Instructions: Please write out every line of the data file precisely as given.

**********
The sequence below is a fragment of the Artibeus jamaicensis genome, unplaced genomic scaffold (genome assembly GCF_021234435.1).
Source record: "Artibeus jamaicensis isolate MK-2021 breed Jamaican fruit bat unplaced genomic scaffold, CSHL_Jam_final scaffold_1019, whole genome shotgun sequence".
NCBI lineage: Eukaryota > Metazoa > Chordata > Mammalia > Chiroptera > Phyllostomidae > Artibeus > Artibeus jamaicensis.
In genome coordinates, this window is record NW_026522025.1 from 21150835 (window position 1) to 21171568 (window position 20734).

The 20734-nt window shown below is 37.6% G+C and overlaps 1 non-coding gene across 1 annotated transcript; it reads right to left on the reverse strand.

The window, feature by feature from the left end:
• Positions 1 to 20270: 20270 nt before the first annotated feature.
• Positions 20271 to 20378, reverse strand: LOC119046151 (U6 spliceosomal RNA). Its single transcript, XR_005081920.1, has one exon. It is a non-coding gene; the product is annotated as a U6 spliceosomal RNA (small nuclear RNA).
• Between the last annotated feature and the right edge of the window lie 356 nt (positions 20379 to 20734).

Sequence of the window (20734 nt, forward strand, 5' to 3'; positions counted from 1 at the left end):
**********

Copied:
The sequence below is a fragment of the Artibeus jamaicensis genome, unplaced genomic scaffold (genome assembly GCF_021234435.1).
Source record: "Artibeus jamaicensis isolate MK-2021 breed Jamaican fruit bat unplaced genomic scaffold, CSHL_Jam_final scaffold_1019, whole genome shotgun sequence".
NCBI lineage: Eukaryota > Metazoa > Chordata > Mammalia > Chiroptera > Phyllostomidae > Artibeus > Artibeus jamaicensis.
In genome coordinates, this window is record NW_026522025.1 from 21150835 (window position 1) to 21171568 (window position 20734).

The 20734-nt window shown below is 37.6% G+C and overlaps 1 non-coding gene across 1 annotated transcript; it reads right to left on the reverse strand.

The window, feature by feature from the left end:
• Positions 1 to 20270: 20270 nt before the first annotated feature.
• Positions 20271 to 20378, reverse strand: LOC119046151 (U6 spliceosomal RNA). Its single transcript, XR_005081920.1, has one exon. It is a non-coding gene; the product is annotated as a U6 spliceosomal RNA (small nuclear RNA).
• Between the last annotated feature and the right edge of the window lie 356 nt (positions 20379 to 20734).

Sequence of the window (20734 nt, forward strand, 5' to 3'; positions counted from 1 at the left end):